It was the summer of 2000. In the aftermath of the Clinton impeachment, George Bush was running against Al Gore for President. 9/11/2001 was over a year away. Gladiator, X-Men, Mission:Impossible 2, Gone in Sixty Seconds and Bring It On were in movie theaters. American television was on the heels of Regis Philbin asking us all who wanted to be a millionaire and bringing game shows back to American primetime television. Then, CBS started marketing a reality show (something previously reserved for MTV) that was “Lord of the Flies meets Gilligan’s Island meets Who Wants to Be a Millionaire“. Brought to us by the producer of USA Network’s Eco-Challenge and the host of VH1’s Rock-n-Roll Jeopardy.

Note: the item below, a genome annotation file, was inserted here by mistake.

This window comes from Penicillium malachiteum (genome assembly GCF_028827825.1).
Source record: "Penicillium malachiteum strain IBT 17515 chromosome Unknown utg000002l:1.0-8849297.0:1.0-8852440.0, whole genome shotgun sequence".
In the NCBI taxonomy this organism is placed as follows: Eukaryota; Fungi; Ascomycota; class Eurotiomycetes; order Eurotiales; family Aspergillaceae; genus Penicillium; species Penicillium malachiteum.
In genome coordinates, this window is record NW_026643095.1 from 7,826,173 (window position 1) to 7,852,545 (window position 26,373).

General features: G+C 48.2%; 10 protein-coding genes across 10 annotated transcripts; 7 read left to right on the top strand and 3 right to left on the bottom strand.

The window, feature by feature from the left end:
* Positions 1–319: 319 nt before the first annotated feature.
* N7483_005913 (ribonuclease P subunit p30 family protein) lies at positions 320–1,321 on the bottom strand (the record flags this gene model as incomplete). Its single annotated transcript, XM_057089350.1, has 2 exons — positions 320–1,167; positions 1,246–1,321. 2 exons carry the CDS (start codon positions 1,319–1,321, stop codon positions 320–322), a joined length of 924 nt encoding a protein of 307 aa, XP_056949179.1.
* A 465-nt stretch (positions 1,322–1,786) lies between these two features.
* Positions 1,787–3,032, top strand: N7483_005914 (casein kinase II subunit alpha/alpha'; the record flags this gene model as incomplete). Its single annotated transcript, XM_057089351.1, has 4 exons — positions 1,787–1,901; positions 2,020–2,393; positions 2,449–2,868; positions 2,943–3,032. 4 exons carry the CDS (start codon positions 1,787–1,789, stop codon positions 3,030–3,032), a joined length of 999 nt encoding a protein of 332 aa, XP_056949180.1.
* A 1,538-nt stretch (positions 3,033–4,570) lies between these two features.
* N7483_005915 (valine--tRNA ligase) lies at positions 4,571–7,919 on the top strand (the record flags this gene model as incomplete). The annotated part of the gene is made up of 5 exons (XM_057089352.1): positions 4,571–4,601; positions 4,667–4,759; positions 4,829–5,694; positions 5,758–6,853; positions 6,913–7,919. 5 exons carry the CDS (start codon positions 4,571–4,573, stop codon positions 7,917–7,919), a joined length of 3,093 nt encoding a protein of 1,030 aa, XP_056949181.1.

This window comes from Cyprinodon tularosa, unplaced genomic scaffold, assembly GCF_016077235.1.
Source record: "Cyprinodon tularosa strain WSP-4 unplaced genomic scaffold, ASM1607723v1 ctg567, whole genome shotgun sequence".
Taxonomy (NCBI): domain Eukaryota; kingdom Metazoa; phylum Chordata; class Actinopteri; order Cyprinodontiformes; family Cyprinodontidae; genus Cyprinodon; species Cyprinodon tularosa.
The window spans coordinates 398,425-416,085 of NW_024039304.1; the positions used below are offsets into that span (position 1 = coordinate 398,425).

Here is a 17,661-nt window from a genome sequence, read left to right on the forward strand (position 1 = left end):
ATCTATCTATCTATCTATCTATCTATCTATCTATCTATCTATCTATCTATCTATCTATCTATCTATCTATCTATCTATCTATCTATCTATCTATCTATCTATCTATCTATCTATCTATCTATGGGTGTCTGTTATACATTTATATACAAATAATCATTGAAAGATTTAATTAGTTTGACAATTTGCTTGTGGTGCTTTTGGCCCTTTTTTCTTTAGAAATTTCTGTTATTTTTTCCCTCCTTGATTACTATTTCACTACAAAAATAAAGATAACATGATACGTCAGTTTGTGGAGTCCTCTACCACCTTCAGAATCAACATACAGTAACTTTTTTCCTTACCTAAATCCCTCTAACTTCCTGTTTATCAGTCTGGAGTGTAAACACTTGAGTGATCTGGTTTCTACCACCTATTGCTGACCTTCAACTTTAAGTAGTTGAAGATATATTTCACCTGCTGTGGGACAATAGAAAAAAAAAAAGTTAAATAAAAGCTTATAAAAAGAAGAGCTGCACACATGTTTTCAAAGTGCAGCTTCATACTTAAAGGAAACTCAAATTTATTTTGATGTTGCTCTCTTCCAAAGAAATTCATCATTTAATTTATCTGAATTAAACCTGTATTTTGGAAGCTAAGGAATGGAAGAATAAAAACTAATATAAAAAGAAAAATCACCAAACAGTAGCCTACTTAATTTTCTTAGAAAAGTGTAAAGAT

Sixteen Americans, previously strangers, were abandoned in a tropical location to battle the elements and each other for a million dollars. In that first season, these first sixteen Americans shaped how we would view the game forever. Immunity challenges. Reward challenges. Luxury challenges. Visits from family members. Alliances. A gay, nudist, corporate consultant teaming with a young 20-something, a crotchety conservative Navy SEAL, and a female truck driver. An athlete from the inner-city. An adorable girl-next-door. A virgin farm boy youth minister. A big-city doctor. The classical reality stereotypes were all there (or were created there). The premise was fairly simple, but few reality shows have been as successful or as consistently entertaining and thought-provoking. That first season was groundbreaking. It gave us the Snakes and Rat Speech. AND THEN, the villain won the million dollars, because he had “played the better game,” a phrase whose meaning has given fans thousands of hours of debate over the past 12 years. Read more